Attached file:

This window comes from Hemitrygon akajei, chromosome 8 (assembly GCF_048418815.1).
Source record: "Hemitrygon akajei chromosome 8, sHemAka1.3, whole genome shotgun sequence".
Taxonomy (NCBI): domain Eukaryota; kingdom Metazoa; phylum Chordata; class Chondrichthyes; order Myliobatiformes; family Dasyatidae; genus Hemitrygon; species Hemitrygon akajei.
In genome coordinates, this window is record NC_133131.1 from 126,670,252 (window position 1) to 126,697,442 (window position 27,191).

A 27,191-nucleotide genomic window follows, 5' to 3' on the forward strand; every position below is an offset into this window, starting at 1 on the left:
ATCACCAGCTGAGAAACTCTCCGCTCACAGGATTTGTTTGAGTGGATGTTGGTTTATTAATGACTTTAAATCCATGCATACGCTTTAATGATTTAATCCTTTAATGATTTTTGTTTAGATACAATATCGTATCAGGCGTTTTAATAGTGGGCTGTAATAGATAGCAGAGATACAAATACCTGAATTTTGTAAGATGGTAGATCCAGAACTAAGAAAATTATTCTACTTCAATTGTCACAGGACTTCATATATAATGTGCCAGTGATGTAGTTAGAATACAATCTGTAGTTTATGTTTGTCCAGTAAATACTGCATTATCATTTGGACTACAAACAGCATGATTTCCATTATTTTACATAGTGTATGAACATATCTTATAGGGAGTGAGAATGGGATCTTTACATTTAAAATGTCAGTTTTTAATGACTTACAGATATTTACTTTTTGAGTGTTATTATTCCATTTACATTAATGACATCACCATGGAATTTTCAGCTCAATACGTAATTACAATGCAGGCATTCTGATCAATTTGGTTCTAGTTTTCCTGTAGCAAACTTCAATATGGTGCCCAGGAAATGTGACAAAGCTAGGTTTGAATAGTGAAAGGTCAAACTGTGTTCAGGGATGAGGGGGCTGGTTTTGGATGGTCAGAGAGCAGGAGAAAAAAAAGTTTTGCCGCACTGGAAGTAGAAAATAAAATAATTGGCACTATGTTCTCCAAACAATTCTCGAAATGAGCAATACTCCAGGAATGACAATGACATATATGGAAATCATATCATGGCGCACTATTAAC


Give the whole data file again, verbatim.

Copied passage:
This window comes from Hemitrygon akajei, chromosome 8 (assembly GCF_048418815.1).
Source record: "Hemitrygon akajei chromosome 8, sHemAka1.3, whole genome shotgun sequence".
Taxonomy (NCBI): domain Eukaryota; kingdom Metazoa; phylum Chordata; class Chondrichthyes; order Myliobatiformes; family Dasyatidae; genus Hemitrygon; species Hemitrygon akajei.
In genome coordinates, this window is record NC_133131.1 from 126,670,252 (window position 1) to 126,697,442 (window position 27,191).

A 27,191-nucleotide genomic window follows, 5' to 3' on the forward strand; every position below is an offset into this window, starting at 1 on the left:
ATCACCAGCTGAGAAACTCTCCGCTCACAGGATTTGTTTGAGTGGATGTTGGTTTATTAATGACTTTAAATCCATGCATACGCTTTAATGATTTAATCCTTTAATGATTTTTGTTTAGATACAATATCGTATCAGGCGTTTTAATAGTGGGCTGTAATAGATAGCAGAGATACAAATACCTGAATTTTGTAAGATGGTAGATCCAGAACTAAGAAAATTATTCTACTTCAATTGTCACAGGACTTCATATATAATGTGCCAGTGATGTAGTTAGAATACAATCTGTAGTTTATGTTTGTCCAGTAAATACTGCATTATCATTTGGACTACAAACAGCATGATTTCCATTATTTTACATAGTGTATGAACATATCTTATAGGGAGTGAGAATGGGATCTTTACATTTAAAATGTCAGTTTTTAATGACTTACAGATATTTACTTTTTGAGTGTTATTATTCCATTTACATTAATGACATCACCATGGAATTTTCAGCTCAATACGTAATTACAATGCAGGCATTCTGATCAATTTGGTTCTAGTTTTCCTGTAGCAAACTTCAATATGGTGCCCAGGAAATGTGACAAAGCTAGGTTTGAATAGTGAAAGGTCAAACTGTGTTCAGGGATGAGGGGGCTGGTTTTGGATGGTCAGAGAGCAGGAGAAAAAAAAGTTTTGCCGCACTGGAAGTAGAAAATAAAATAATTGGCACTATGTTCTCCAAACAATTCTCGAAATGAGCAATACTCCAGGAATGACAATGACATATATGGAAATCATATCATGGCGCACTATTAAC